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Advocating for a More Just Criminal Justice System

Advocating for a More Just Criminal Justice System

I sat down at the conference table in Senator Collins's office and shared my experience with mass incarceration in my own city of Augusta, ME. Upon visiting a county jail where I would be teaching monthly classes for inmates, I was shown the room which had formerly housed the chapel. Peering through the window, I saw 30 men lying on thin mattresses on the hard floor. There was simply no other place to put them. As a result of the overcrowding of the prison, all religious meetings had been moved to the room otherwise used for videoconferencing with the courthouse next door.

I came to Washington, D.C. two weeks ago with more than 60 people from all parts of the country and all walks of life as part of the Sentencing Reform Lobby Day organized jointly by the ACLU, the Leadership Conference on Civil and Human Rights, the Interfaith Criminal Justice Coalition and other partners. Many of those present were clergy members from diverse faith communities; others were secular activists. All of us were united in our commitment to rolling back the tide of mass incarceration that has afflicted our nation.

We gathered to talk with our senators about The Sentencing Reform and Corrections Act (S. 2123), a historic piece of legislation which would reduce mandatory minimum sentences for nonviolent drug offenders, put more emphasis into rehabilitation and anti-recidivism programs and limit solitary confinement and life without parole for juveniles. And, unlike most bills in Washington, this one has true bipartisan support, with Republican Senators Grassley (IA), Cornyn (TX) and Lee (UT) joining Democratic Senators Leahy (VT), Whitehouse (RI) and Durbin (IL) among the cosponsors.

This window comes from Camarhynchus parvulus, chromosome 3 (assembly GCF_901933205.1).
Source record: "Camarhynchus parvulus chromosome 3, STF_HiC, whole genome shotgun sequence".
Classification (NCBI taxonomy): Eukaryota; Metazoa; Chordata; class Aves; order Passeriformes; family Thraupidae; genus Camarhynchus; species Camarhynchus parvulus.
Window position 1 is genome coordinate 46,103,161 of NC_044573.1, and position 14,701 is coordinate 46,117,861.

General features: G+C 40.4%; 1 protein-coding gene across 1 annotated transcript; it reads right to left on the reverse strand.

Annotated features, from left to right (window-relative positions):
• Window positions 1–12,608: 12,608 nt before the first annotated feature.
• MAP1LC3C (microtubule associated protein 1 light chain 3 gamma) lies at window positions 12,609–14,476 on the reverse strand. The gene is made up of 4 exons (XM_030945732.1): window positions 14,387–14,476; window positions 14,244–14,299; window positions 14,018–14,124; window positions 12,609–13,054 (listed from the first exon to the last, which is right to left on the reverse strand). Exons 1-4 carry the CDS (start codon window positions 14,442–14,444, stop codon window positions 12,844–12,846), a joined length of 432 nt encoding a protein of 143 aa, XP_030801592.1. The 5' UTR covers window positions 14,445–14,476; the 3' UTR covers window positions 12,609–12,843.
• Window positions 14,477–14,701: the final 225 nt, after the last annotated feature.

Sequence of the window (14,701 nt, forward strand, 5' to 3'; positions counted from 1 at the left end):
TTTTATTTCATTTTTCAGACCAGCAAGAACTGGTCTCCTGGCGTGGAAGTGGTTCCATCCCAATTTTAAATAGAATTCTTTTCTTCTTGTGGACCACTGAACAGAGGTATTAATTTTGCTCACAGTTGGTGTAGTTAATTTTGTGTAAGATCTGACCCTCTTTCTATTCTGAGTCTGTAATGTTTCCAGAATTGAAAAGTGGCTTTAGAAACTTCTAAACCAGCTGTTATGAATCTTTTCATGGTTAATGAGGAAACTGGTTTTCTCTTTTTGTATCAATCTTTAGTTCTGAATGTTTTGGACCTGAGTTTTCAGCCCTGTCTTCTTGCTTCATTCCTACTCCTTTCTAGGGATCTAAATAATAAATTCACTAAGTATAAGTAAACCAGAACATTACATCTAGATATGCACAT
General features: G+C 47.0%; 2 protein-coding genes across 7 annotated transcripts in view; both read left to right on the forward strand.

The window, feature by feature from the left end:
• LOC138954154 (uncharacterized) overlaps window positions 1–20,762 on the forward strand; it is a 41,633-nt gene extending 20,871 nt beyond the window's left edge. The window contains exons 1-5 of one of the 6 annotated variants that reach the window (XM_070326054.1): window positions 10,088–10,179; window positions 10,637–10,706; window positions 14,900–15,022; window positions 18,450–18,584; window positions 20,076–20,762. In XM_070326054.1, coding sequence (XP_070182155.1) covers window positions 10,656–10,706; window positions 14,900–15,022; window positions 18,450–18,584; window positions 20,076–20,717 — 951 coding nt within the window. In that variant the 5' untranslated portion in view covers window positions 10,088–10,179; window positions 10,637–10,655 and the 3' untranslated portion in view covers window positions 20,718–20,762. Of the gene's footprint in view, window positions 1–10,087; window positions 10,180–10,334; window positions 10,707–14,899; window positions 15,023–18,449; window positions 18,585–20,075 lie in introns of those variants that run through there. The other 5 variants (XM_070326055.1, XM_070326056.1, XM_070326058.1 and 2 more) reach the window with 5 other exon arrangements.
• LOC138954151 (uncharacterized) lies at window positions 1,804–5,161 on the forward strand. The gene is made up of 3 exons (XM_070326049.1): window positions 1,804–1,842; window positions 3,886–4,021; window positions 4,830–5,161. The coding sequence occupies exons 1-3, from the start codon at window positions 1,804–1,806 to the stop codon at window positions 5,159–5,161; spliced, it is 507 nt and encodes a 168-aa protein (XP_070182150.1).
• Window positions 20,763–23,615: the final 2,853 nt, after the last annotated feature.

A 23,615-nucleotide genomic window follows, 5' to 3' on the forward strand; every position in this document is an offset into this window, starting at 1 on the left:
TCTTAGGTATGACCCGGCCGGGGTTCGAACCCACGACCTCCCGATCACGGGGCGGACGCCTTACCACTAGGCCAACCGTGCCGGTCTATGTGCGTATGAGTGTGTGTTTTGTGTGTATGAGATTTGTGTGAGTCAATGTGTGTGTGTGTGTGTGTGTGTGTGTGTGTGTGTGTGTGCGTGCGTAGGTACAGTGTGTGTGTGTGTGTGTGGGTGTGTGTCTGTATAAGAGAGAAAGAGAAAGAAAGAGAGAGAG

I came to this gathering on behalf of the Religious Action Center and Rabbis Organizing Rabbis. The RAC is a part of many important coalitions in our nation's capital and is working in coalition with a diverse array of faith and secular partners to make this vital criminal justice reform bill a reality. And as our entire Movement embarks on its campaign for racial justice, reforming the deep racial and socioeconomic disparities in our criminal justice system should become a priority for all of us.

It was energizing to hear about the wonderful local work being done across the country and to join with a colleague from the Maine Council of Churches to talk to our legislators about what this bill will mean for the country. But even more inspiring was that I was not alone. On December 3, Reform rabbis and congregants throughout the country called their Senators to express support for S. 2123. Over and over we hear that the advocacy groups in Washington cannot do their work without the support of grassroots and grasstops allies.  In this case, our activism really did make a difference. After our day of lobbying and phone calls, the bill gained two more co-sponsors.

In this season of Hanukkah, we reflect on the miracles our ancestors experienced and thank God for the miracles that God continues to perform. For many of us, it has been difficult to see miracles in the past month. We seem to be surrounded by divisive rhetoric, suspicion and fear. But, in the midst of our darkest time of the year, candles of hope still burn. Just one day after the shootings in San Bernardino, formerly incarcerated individuals, clergy members and families directly impacted by mass incarceration came to Washington, D.C. from Montana, Tennessee, Utah, Mississippi and 16 other states. As we spoke, shared stories and told our elected officials what we believe to be right, we affirmed that only standing together can we make our nation more just.    

Rabbi Erica Asch is the rabbi of Temple Beth El in Augusta, Maine, and serves on the leadership team for Rabbis Organizing Rabbis.